"King's Kafé": A Maven-style Bar Mitzvah in Wisconsin
By Marge Eiseman
Storah On The Road
Storah On The Road
I've finally come down enough to write about the Storahtelling experience of my son Zach's Bar Mitzvah on Sept. 6, 2008, for Parashat Shoftim at Congregation Sinai in Milwaukee. From the moment I walked out from behind the lectern with the bright red "King's Kafé" sign in hand, we had their total attention!
As I introduced myself as Huldah, the waitress at the King's Kafé, I mentioned that we have lively debates -- such as the one going on at Table Two. There were two kings, Solomon and Josaiah (my sons Jona and Zach), and they were arguing about Justice and the consequences of their actions. Remniscent of an old Yiddish folktale, they brought their dilemma to a Levitial Priest (Jona's twin, Jacob) who declared that each was right, and that the law was on their side. Overhearing that, I asked, "Wait, how can they both be right?" And my point was well-taken. We obviously needed to take it up with the rabbi! Rabbi Cohen stepped in, and introduced Storahtelling, the concept of the Maven and Meturgeman, and then facilliated the whole Torah ritual.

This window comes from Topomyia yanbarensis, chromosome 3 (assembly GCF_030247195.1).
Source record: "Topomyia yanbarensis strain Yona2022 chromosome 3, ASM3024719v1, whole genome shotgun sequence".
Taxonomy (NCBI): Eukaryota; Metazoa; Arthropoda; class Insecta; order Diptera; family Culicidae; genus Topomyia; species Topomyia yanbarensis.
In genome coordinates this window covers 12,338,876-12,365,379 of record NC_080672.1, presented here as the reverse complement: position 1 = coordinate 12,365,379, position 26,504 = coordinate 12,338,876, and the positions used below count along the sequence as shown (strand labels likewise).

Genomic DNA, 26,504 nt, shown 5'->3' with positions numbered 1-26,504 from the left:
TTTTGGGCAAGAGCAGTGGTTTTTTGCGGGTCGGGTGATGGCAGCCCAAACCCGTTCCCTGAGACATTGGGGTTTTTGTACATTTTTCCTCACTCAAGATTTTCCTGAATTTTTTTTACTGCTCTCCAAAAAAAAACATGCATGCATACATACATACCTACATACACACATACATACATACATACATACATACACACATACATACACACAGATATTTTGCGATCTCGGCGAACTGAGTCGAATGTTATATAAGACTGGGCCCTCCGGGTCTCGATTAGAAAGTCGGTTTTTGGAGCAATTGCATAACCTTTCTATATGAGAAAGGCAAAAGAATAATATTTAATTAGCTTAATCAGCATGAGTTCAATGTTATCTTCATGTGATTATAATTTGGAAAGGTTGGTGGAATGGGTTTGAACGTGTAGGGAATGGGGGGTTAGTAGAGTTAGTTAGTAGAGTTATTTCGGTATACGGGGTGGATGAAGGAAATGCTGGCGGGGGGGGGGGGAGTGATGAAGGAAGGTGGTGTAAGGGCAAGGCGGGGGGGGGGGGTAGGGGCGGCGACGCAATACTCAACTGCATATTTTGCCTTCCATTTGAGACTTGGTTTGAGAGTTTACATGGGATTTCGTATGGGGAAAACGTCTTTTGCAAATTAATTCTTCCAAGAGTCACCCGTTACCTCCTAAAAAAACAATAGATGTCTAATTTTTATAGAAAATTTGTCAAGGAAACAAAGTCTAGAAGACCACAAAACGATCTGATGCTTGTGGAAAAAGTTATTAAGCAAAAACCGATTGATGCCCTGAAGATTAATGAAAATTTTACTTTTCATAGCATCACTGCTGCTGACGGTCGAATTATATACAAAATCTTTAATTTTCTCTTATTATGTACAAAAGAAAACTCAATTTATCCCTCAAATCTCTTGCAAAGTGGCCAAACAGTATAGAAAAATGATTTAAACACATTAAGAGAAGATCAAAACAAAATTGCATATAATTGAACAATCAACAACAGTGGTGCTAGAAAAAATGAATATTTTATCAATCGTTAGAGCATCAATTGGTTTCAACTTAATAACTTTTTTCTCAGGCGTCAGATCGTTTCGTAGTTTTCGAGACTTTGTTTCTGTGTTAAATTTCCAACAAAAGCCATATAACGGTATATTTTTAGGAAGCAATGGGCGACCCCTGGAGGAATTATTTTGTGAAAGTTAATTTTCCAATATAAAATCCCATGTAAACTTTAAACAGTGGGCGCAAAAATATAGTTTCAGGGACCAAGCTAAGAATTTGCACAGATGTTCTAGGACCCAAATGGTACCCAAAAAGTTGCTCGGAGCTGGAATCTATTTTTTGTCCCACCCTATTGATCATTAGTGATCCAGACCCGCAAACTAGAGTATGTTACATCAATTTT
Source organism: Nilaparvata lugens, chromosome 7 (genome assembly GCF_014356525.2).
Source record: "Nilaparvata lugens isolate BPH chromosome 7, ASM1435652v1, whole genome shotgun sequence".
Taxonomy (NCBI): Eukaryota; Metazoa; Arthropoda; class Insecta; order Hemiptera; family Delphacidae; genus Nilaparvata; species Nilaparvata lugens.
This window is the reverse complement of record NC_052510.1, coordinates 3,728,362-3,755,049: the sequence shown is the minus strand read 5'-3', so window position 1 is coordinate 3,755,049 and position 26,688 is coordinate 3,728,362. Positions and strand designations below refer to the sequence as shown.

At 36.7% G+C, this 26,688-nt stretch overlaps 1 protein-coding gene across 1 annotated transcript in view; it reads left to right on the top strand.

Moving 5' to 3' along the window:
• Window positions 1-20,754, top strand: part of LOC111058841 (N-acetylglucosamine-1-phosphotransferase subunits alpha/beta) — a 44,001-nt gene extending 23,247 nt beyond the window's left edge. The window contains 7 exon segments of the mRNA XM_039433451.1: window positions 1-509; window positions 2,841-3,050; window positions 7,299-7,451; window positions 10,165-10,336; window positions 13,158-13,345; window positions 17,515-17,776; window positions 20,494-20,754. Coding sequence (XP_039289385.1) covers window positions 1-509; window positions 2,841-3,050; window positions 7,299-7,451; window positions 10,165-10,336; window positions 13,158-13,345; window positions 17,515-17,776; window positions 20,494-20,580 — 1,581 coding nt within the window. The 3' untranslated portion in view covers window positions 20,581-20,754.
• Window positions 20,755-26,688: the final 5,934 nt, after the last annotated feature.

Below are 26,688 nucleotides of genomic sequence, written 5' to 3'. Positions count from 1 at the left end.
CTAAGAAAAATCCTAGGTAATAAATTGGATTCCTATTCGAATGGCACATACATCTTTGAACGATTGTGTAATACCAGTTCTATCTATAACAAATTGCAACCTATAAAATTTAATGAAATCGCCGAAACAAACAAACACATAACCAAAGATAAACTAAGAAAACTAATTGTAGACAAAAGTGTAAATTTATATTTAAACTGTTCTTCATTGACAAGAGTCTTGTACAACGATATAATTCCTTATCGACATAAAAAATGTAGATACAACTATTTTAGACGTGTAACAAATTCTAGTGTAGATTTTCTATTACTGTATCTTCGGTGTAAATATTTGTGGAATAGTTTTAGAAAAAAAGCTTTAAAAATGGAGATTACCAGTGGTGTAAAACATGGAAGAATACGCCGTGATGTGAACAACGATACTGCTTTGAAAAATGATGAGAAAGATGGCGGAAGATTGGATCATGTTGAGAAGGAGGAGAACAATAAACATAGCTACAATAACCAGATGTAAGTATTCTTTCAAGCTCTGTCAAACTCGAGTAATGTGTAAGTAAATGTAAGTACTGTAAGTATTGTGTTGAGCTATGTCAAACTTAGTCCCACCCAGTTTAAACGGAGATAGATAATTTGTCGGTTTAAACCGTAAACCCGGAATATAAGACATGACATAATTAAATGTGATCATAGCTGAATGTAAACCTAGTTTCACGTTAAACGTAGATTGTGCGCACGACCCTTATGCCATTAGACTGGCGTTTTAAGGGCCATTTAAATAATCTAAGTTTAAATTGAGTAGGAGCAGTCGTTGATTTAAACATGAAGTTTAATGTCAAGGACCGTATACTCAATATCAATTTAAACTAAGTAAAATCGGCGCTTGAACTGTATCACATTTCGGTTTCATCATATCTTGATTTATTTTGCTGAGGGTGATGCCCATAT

So began the Seder Kriyyat HaTorah (Order of Reading Torah), which was now the high point of this Bar Mitzvah on an otherwise normal Shabbat morning in a Reform congregation. We picked up the characters at the 5th and 6th aliyah, and found the kings in conflict again about the biblical limits that are written into Deuteronomy 17:14-17 and then found our young king writing his own scroll with the help of the Levitical Priest (Deut. 17:18-20).
I heard from the parents of Zach's classmates that "this was not a regular bar mitzvah -- it was cool!" and friends asked when the next Storahtelling could take place.
Having just finished the Maven Training in July, it was a gutsy move to offer to do this, but it was fantastic! Big thanks to Jake Goodman for his assistance and advice; to Terri Schuster for help with translation, and to Jona for help writing the script (which should be in the Storahtelling archive). I only have one regret, that this was my last son to become a Bar Mitzvah!